Increasing rates of childhood obesity are causing many parents to search for guidance on how to talk with their kids about weight issues. A recent study provides some insight.
Scientists at the University of Minnesota Medical School in Minneapolis found that children respond better when parents focus on general health, rather than weight issues. Steering clear of references to size and appearance reduced the risk of crash dieting and eating disorders.
As a parent, you have a lot of influence with your children. Be proactive and lead them in a positive direction.
Guidelines for Conversations with Overweight Child/Kids
1. Emphasize healthy habits. Even if you have good intentions, your children may feel ashamed if you express concerns about their weight. It’s safer to speak in terms of living a healthy lifestyle and helping them to form positive habits, such as eating more fruits and vegetables.
2. Create an ongoing dialogue. Effective communication requires more than one session. Incorporate talks about nutrition and physical activity into your daily routine.
3. Listen closely. Let your kids reveal what’s on their minds. Your daughter may care more about her tennis game than her dress size.
4. Watch for signs of nagging. If you’re saying the same things over and over without getting the desired results, it’s time to change course. A family outing to a farmers market may work better than a lecture.
5. Collaborate on solutions. Engage your children in finding what works for them. If your son resists sitting down to eat breakfast, ask him if he’d like a fruit smoothie to go.
6. Let your kids teach you. Teaching is one of the most powerful forms of learning. Praise your kids for bringing you up to speed on the latest findings about eggplant or weightlifting.
1. Stock up on nutritious foods. Keep your kitchen full of delicious treats that are good for your family. Discover the pleasures of exotic mushrooms and fresh baked whole wheat bread.
2. Limit temptations. On the other hand, make it more difficult to overindulge in potato chips. Banish junk foods or keep them in a top cabinet out of sight.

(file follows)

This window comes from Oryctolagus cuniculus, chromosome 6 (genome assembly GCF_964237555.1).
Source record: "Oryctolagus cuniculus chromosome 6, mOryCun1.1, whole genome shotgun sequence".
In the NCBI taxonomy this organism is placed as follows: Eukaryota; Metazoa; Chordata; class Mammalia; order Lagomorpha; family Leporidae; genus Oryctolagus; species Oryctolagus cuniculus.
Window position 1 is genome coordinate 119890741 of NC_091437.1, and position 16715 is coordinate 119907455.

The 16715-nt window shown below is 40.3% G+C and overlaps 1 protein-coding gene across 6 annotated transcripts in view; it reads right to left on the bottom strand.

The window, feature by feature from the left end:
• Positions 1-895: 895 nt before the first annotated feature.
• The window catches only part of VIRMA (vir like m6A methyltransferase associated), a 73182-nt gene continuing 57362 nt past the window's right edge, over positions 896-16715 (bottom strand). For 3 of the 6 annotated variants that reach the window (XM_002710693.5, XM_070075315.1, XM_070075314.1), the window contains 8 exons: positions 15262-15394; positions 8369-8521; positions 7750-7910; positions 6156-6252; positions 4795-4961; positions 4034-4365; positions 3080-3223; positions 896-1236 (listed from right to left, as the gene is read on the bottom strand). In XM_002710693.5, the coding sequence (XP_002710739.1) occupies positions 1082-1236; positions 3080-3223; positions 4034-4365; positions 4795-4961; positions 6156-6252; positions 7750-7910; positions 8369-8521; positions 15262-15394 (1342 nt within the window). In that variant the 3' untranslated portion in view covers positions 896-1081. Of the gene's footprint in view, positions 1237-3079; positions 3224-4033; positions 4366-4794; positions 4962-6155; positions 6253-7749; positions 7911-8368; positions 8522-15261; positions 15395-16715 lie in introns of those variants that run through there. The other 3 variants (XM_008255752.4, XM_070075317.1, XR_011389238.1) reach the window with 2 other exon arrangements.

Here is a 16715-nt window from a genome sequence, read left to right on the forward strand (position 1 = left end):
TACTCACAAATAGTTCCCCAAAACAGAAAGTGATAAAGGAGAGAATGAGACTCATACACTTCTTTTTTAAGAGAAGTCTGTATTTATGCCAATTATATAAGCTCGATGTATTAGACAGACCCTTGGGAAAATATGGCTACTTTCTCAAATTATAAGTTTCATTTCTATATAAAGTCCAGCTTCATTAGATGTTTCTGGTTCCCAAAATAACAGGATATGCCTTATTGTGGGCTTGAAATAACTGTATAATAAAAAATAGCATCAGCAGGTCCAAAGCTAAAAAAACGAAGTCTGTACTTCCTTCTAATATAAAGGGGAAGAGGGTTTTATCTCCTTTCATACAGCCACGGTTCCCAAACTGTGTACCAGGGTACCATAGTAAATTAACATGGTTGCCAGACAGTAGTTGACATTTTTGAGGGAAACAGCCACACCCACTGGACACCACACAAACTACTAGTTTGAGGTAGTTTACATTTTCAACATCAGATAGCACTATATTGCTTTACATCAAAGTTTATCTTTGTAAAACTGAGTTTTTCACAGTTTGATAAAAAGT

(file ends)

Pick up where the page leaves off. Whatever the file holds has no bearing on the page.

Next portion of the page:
4. Plan ahead. Organize meals in advance. You’ll be more likely to cover all the nutritional bases. Experiment with substitute ingredients that can slim down any recipe like topping a cake with fresh fruit instead of frosting.
5. Provide calorie-free rewards. Discourage emotional eating. When your kids bring home a great report card, celebrate with a night at the movies instead of a chocolate cake.
6. Consult your doctor. Talk with your family physician about your individual circumstances. A family history of diabetes or heart disease may provide an even stronger incentive to avoid weight gains.
7. Exercise together. Take up activities the whole family can enjoy. Buy cross country skis and browse online for ski resorts to visit on your next family vacation. Pick a health club with programs designed for all ages.
8. Set regular sleep schedules. Adequate sleep and rest are essential to maintaining a healthy weight. Give your kids a consistent bed time and try to stick with it, even on weekends and holidays.
9. Promote healthy self-esteem. Social pressures to be thin can be overwhelming for children and teens. Build up their self-confidence by reinforcing their positive qualities. Praise your children for their academic achievements and for mowing the lawn without being asked.
Over the past thirty years, childhood obesity has tripled in the United States. Being positive, tactful, and proactive with your kids can help them beat these statistics and grow up healthy and fit.